Dorm Members Connect Amidst COVID-19 Pandemic

Campus is quiet and dorms are empty as the COVID-19 pandemic keeps students quarantined at home. Despite the novel circumstances, students and faculty have found ways to connect with their dorms virtually, while dorm leadership selection for the following year has been delayed.

According to Kathryn Dolan, Assistant Dean of Students and Residential Life, dorm leadership selection for the 2020-2021 school year has been delayed because the COVID-19 pandemic has introduced new variables into deciding which dorms will be 9th and 10th grade dorms and which will be upperclassmen dorms. This decision affects all dorms, so both prefect and proctor selection has been pushed back from early May to much later in the month.

Erik Wang ’21, a proctor in Stuart House, believes that the change in the dorm leadership selection is understandable and largely inconsequential.

Wang said, “I assume that the administration has more pressing matters to deal with right now other than leadership position selection. It’s totally understandable for me. It’s not that big of a deal for many of us. And anyways, all of the people who applied are going to have an interview with their house counselor in the near future. That’s usually the process.”

As Andover adapts to a new online learning environment, house counselors and advisors are finding ways to connect virtually with students in their dorms. Bridget Tsemo, Instructor in English, is a house counselor for Day House South, and her dorm stays connected with weekly proctor-initiated check-ins. Without the students around, the dorm feels very quiet for her.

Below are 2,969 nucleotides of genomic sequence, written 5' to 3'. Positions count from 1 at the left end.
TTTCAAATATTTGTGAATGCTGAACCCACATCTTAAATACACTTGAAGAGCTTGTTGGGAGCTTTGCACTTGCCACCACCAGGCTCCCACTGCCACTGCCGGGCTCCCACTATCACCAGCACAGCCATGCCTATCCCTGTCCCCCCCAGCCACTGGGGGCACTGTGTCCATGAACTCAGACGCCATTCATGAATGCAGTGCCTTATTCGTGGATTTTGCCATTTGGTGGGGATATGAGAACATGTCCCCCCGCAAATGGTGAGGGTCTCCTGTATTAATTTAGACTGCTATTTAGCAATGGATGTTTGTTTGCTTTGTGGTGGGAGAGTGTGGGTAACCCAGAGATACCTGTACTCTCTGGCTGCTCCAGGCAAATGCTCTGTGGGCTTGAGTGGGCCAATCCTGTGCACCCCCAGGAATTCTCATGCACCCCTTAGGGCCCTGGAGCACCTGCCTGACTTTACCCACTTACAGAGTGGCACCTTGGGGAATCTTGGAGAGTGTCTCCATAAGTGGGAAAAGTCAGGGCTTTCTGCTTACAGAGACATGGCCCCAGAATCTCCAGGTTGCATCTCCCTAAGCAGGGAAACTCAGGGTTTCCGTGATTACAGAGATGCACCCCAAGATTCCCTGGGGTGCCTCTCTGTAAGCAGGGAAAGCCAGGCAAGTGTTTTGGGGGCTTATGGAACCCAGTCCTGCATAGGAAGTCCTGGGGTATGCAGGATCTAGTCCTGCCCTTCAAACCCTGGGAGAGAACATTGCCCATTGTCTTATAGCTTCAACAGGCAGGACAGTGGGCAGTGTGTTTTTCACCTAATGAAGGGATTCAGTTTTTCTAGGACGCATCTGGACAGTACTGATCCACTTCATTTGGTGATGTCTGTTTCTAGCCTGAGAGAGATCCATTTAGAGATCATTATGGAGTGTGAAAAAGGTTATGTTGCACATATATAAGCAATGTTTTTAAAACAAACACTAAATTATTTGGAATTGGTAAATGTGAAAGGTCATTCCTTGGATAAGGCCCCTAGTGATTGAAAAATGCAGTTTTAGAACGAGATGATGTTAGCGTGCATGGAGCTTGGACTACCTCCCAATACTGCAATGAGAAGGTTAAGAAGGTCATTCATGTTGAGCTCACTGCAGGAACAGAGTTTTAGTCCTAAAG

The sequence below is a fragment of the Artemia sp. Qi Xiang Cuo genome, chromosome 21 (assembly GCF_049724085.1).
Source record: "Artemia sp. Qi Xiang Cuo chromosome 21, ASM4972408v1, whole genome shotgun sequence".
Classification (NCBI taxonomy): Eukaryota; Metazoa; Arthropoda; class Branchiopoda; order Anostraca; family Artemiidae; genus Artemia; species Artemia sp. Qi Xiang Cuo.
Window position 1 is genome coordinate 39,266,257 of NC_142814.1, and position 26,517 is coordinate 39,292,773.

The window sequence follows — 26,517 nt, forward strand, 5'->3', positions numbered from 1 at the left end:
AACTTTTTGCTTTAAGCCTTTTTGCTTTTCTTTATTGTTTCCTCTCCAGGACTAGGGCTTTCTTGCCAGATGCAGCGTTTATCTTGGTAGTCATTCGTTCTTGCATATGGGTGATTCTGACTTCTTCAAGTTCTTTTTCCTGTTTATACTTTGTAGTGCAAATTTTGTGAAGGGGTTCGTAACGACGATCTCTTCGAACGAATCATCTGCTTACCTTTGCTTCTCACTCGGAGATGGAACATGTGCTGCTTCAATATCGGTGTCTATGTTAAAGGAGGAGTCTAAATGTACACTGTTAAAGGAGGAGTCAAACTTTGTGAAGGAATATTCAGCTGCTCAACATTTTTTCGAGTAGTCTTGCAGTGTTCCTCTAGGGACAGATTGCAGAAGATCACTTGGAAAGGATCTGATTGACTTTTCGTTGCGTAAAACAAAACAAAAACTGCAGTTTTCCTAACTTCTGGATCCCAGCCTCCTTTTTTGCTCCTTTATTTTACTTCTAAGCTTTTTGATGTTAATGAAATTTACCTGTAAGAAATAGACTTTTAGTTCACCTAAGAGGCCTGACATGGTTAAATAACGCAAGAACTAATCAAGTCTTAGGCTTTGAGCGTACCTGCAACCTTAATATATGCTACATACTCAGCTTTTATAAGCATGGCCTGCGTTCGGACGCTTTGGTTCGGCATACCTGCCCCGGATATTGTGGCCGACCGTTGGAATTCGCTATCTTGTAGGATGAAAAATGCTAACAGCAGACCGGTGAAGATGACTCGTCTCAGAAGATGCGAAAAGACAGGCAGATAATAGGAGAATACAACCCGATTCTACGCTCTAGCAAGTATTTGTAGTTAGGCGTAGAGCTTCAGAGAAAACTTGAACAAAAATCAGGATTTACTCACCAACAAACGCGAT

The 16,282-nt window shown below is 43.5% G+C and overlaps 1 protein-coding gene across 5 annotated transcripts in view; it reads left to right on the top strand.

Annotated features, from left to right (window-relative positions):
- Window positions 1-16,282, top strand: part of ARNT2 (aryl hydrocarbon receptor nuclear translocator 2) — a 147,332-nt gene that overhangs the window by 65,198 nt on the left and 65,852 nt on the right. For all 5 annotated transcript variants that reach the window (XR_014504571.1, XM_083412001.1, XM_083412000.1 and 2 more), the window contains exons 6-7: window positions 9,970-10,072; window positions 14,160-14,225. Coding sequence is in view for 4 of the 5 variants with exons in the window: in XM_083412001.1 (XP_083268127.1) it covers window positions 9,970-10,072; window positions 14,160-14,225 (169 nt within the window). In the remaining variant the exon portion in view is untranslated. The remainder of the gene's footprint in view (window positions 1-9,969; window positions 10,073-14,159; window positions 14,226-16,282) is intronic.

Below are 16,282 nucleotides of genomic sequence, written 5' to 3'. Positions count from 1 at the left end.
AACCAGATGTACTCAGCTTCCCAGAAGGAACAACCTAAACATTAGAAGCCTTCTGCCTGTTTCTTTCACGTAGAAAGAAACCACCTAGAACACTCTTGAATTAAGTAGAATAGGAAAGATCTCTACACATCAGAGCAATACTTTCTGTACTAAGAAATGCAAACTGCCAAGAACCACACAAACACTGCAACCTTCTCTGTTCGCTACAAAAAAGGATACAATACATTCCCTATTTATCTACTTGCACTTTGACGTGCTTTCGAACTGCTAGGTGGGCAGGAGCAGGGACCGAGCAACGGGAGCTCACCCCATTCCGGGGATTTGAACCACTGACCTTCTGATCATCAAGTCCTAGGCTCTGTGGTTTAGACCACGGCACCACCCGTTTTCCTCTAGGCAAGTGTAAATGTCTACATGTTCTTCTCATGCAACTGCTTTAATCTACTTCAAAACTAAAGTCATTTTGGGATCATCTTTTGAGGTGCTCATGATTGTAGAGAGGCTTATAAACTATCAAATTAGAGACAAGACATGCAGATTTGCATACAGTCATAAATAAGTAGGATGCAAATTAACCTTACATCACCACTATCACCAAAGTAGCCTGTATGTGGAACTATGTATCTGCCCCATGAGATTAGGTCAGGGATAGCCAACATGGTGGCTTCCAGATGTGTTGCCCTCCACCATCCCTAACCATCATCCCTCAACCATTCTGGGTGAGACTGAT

“I don’t want to sound all dramatic and say that I can feel the ghosts of the students, because you guys aren’t dead, so I don’t know if that’s appropriate, but there is definitely a quiet. The quiet is palpable. It’s just very noticeable that it is so quiet. And I like the bustle of the day, so I miss the students,” said Tsemo.

Catherine Carter, Instructor in Classics, is a house counselor in Hearsey House, and meets with her students through weekly Zoom meetings. Carter misses the atmosphere of campus and is disappointed to miss celebrating the Seniors’ Spring term.

“At this point, just touching base with everybody weekly maintains some of the connection the guys in the dorm have with each other and with the house counselors. I think having a regular opportunity to see each other face-to-face is the best we can do under the circumstances to try to replicate the connection we’re so lucky to have when everybody is together on campus,” said Carter.

Carter continued, “I’ll never again take for granted randomly running into students and colleagues on campus. I miss those informal interactions and seeing people on the paths, and I miss hearing the guys downstairs. We really enjoy having students in the house with us, and it’s much too quiet without them.”

Neil Shen ’22 lives in America House and appreciates the effort that his house counselors and advisors have made to stay connected and keep students informed during these uncertain times.

Shen said, “My dorm and I are trying to make the best of the situation. We’re staying connected through group chats and keeping each other updated on what’s going on these days. And our advisor updates us on the school’s policy, which I find very helpful, since it keeps us informed on what’s going on and provides us with some reassurance about the reopening of the school. Even though everyone is stressed out by this whole situation, I think our counselors and advisors have done a tremendous job of keeping everyone organized.”

While Tsemo misses the students a lot and tries to maintain her routine, she hopes that people can view this pandemic as a chance for growth and positive change, instead of only wishing to go back to “normal.”

“For the future, I hope that we can stop saying that we want to go back to… some idealized normal. I would like for us to stop thinking like that… I think that we have to get accustomed to the fact that we have to now become more of a presence online, whether we’re going to come back to one another or not, we should be prepared as academics, as people in education, to really navigate the internet, and it took this for us to start doing it,” said Tsemo.